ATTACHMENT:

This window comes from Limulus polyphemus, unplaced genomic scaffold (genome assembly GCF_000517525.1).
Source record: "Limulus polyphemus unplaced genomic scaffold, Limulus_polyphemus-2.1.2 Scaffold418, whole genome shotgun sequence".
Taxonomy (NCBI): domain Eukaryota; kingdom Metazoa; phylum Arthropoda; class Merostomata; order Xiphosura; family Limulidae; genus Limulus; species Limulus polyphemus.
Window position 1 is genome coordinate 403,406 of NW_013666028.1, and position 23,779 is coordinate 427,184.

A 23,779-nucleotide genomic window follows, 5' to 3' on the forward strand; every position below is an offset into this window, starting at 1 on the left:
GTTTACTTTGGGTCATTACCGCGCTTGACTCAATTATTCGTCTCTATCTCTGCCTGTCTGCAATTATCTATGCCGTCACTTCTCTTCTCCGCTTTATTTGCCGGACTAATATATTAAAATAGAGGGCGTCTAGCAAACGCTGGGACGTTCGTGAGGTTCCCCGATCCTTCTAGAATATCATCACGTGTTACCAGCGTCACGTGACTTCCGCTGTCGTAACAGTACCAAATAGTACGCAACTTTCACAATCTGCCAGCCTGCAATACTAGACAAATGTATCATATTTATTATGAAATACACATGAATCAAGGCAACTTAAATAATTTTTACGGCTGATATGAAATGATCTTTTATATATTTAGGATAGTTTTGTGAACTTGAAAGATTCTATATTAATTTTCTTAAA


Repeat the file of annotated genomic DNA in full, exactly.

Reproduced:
This window comes from Limulus polyphemus, unplaced genomic scaffold (genome assembly GCF_000517525.1).
Source record: "Limulus polyphemus unplaced genomic scaffold, Limulus_polyphemus-2.1.2 Scaffold418, whole genome shotgun sequence".
Taxonomy (NCBI): domain Eukaryota; kingdom Metazoa; phylum Arthropoda; class Merostomata; order Xiphosura; family Limulidae; genus Limulus; species Limulus polyphemus.
Window position 1 is genome coordinate 403,406 of NW_013666028.1, and position 23,779 is coordinate 427,184.

A 23,779-nucleotide genomic window follows, 5' to 3' on the forward strand; every position below is an offset into this window, starting at 1 on the left:
GTTTACTTTGGGTCATTACCGCGCTTGACTCAATTATTCGTCTCTATCTCTGCCTGTCTGCAATTATCTATGCCGTCACTTCTCTTCTCCGCTTTATTTGCCGGACTAATATATTAAAATAGAGGGCGTCTAGCAAACGCTGGGACGTTCGTGAGGTTCCCCGATCCTTCTAGAATATCATCACGTGTTACCAGCGTCACGTGACTTCCGCTGTCGTAACAGTACCAAATAGTACGCAACTTTCACAATCTGCCAGCCTGCAATACTAGACAAATGTATCATATTTATTATGAAATACACATGAATCAAGGCAACTTAAATAATTTTTACGGCTGATATGAAATGATCTTTTATATATTTAGGATAGTTTTGTGAACTTGAAAGATTCTATATTAATTTTCTTAAA